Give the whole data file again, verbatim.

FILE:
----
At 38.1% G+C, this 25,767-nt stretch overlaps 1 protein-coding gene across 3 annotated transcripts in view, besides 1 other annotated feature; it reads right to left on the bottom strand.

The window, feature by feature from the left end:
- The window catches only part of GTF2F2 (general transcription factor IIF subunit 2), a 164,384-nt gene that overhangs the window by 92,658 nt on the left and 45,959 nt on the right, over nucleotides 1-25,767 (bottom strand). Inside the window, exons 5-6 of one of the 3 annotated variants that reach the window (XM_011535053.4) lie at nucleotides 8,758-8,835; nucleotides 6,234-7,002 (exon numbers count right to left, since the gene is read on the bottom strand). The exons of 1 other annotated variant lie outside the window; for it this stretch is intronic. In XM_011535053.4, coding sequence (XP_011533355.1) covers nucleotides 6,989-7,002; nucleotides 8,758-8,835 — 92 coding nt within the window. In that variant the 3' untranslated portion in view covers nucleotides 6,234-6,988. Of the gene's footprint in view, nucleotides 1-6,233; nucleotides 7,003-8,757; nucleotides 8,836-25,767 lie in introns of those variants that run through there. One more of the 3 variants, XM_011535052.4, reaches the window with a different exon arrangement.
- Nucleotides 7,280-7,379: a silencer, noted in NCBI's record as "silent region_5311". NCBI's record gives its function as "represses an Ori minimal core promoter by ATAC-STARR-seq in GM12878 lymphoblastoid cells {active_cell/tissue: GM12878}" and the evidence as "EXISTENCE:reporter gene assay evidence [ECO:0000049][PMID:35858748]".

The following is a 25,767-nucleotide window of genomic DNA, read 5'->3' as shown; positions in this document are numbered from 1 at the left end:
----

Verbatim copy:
At 38.1% G+C, this 25,767-nt stretch overlaps 1 protein-coding gene across 3 annotated transcripts in view, besides 1 other annotated feature; it reads right to left on the bottom strand.

The window, feature by feature from the left end:
- The window catches only part of GTF2F2 (general transcription factor IIF subunit 2), a 164,384-nt gene that overhangs the window by 92,658 nt on the left and 45,959 nt on the right, over nucleotides 1-25,767 (bottom strand). Inside the window, exons 5-6 of one of the 3 annotated variants that reach the window (XM_011535053.4) lie at nucleotides 8,758-8,835; nucleotides 6,234-7,002 (exon numbers count right to left, since the gene is read on the bottom strand). The exons of 1 other annotated variant lie outside the window; for it this stretch is intronic. In XM_011535053.4, coding sequence (XP_011533355.1) covers nucleotides 6,989-7,002; nucleotides 8,758-8,835 — 92 coding nt within the window. In that variant the 3' untranslated portion in view covers nucleotides 6,234-6,988. Of the gene's footprint in view, nucleotides 1-6,233; nucleotides 7,003-8,757; nucleotides 8,836-25,767 lie in introns of those variants that run through there. One more of the 3 variants, XM_011535052.4, reaches the window with a different exon arrangement.
- Nucleotides 7,280-7,379: a silencer, noted in NCBI's record as "silent region_5311". NCBI's record gives its function as "represses an Ori minimal core promoter by ATAC-STARR-seq in GM12878 lymphoblastoid cells {active_cell/tissue: GM12878}" and the evidence as "EXISTENCE:reporter gene assay evidence [ECO:0000049][PMID:35858748]".

The following is a 25,767-nucleotide window of genomic DNA, read 5'->3' as shown; positions in this document are numbered from 1 at the left end: